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Old 06-10-2020, 02:11 PM
 
Location: San Francisco, CA
127 posts, read 120,537 times
Reputation: 316

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Quote:
Originally Posted by sav858 View Post
A lot of people can still remember the city before tech took over. Yeah it was grungier but still wasn't that bad, preferable in a lot of ways to now.
Grungier? Lol, Mission District was a total and complete ghetto back in those days. So were a lot of other parts of the city that gentrified. I won't mention Hunter's Point, etc as they're still pretty bad now. If you enjoy crime and drugs though then I guess you're right, this was a great place to be.
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Old 06-10-2020, 02:25 PM
 
Location: SF Bay Area
16,115 posts, read 26,919,724 times
Reputation: 9747
Quote:
Originally Posted by Synchromesh View Post
Grungier? Lol, Mission District was a total and complete ghetto back in those days. So were a lot of other parts of the city that gentrified. I won't mention Hunter's Point, etc as they're still pretty bad now. If you enjoy crime and drugs though then I guess you're right, this was a great place to be.
Well a lot of those "non-techies" you mentioned would still take that SF over what you have now. And that was pretty much my point.
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Old 06-10-2020, 02:44 PM
 
1,996 posts, read 2,346,172 times
Reputation: 922
Wealthy San Francisco homebuyers are fleeing the dense city and snatching up houses in the affluent wine country as remote work powers an exodus from city life

https://www.businessinsider.in/tech/...w/76309625.cms

How COVID-19 Will Accelerate Silicon Valley Exodus


https://patch.com/california/temecul...-valley-exodus
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Old 06-10-2020, 05:06 PM
 
Location: San Francisco
4,260 posts, read 1,135,651 times
Reputation: 2594
Quote:
Originally Posted by Dave Coe View Post
Wealthy San Francisco homebuyers are fleeing the dense city and snatching up houses in the affluent wine country as remote work powers an exodus from city life
This has actually been the trend for awhile (especially among higher-level tech and business) relative to the pros/cons of living in any large city as well as the appeal of the Bay Area as a whole.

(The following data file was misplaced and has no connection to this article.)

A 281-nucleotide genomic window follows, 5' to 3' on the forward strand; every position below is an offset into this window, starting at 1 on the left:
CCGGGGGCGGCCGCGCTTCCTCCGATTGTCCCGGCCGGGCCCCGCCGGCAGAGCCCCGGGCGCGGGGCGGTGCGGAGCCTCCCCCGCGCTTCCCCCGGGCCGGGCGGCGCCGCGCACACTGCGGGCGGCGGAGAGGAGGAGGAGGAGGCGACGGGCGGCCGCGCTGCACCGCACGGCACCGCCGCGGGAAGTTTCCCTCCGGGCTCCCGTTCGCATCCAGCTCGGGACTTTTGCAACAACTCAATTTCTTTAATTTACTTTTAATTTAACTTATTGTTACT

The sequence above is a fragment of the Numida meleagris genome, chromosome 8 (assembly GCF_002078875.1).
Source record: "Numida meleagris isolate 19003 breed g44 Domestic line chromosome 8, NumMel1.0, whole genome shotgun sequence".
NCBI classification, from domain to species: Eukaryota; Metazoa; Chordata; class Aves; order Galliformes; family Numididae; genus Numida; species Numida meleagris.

However, I agree the current situation is likely to escalate pricing (further down the road as we recover) in the trendier and (what is considered to be by many) more desirable places to live i.e. Marin (and to some extent, Sonoma) especially for those whose commuting will no longer be an issue (or at least no longer done on a daily basis).
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Old 06-10-2020, 09:05 PM
 
Location: San Francisco, CA
127 posts, read 120,537 times
Reputation: 316
Quote:
Originally Posted by sav858 View Post
Well a lot of those "non-techies" you mentioned would still take that SF over what you have now. And that was pretty much my point.
A lot of those non-techies either left the city sometime ago or will at some point. Oh, and what happened right now is the product of liberal policies of the horrific government that was voted in by the same exact non-techies you're referring to.
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Old 06-11-2020, 08:30 AM
 
Location: SF Bay Area
16,115 posts, read 26,919,724 times
Reputation: 9747
Quote:
Originally Posted by Synchromesh View Post
A lot of those non-techies either left the city sometime ago or will at some point. Oh, and what happened right now is the product of liberal policies of the horrific government that was voted in by the same exact non-techies you're referring to.
Maybe they won't anymore if you say what is going to happen actually does. Maybe some will actually come back after a lot of techies leave. Again the point being a lot of people remember and know what SF was like before techies took over and they prefer to what's there now.
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Old 06-11-2020, 05:51 PM
 
Location: Oakland, CA
28,093 posts, read 31,786,729 times
Reputation: 28132
Quote: